Sulfur is a chemical element with an atomic number of 16 and an atomic symbol of S.
At room temperature, it is a yellow crystalline solid. Even though it is insoluble in water, it is one of the most versatile elements of forming compounds.
Jupiter’s moon has over 400 active volcanoes that emit enormous amounts of sulfur – so much sulfur that the moon has a yellowish color.
Sulfur reacts and forms compounds with all elements except gold, iodine, iridium, nitrogen, platinum, tellurium, and the inert gases.
Sulfur has many colors like Yellow, Brownish-yellow to greenish-yellow. Red when molten at over 200 degrees Celsius. Burns with a flame that can be difficult to see in daylight but is blue in the dark. Sulfer Crystals are resinous to greasy.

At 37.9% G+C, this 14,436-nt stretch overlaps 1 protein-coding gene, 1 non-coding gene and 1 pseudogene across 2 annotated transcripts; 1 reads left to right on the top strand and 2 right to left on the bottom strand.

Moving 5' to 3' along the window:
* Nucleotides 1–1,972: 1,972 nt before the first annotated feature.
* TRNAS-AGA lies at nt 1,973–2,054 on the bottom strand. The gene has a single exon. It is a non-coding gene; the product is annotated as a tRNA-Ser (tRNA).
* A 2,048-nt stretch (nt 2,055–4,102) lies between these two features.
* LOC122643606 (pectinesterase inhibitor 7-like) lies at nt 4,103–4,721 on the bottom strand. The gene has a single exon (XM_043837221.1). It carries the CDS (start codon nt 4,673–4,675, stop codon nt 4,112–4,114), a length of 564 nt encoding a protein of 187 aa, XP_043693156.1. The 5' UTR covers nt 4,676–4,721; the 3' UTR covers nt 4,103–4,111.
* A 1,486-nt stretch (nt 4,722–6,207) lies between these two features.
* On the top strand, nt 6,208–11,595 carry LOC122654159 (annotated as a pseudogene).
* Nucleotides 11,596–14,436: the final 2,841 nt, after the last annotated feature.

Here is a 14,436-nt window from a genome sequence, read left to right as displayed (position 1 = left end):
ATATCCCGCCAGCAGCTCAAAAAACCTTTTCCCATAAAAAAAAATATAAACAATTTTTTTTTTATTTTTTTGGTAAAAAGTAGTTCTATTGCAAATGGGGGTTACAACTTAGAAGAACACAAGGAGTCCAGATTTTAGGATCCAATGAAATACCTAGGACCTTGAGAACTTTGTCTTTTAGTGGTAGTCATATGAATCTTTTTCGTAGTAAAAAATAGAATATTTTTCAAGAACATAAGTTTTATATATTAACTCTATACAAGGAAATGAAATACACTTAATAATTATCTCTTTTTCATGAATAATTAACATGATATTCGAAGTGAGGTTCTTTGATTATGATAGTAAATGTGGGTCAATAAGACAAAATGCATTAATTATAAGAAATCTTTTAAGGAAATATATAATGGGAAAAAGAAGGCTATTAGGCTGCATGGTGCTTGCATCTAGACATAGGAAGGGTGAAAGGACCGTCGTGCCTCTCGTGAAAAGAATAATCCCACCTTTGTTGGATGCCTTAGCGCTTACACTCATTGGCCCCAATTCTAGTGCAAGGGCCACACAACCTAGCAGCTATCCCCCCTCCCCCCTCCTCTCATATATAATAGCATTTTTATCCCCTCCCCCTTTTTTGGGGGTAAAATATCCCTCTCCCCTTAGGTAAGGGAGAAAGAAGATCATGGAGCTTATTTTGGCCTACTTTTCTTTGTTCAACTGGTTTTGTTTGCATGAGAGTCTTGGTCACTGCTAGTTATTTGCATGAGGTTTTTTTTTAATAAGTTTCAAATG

Sulfer About 90% is used to manufacture sulfuric acid. The remainder is used in a variety of products that include hydrogen sulfide, insecticides, herbicides, fungicides, pharmaceuticals, soaps, textiles, papers, processed rubber, gunpowder, leather, paint, dyes, food preservatives.
- Mohs Hardness = 1.5 to 2.5
- Specific Gravity = 2.0 to 2.1
- Diaphaneity = Transparent to translucent
- Crystal System = Orthorhombic
- Chemical Classification = Native element
Elemental sulfur can be found near hot springs and volcanic regions in many parts of the world, especially along the Pacific Ring of Fire; such volcanic deposits are currently mined in Indonesia, Chile, and Japan.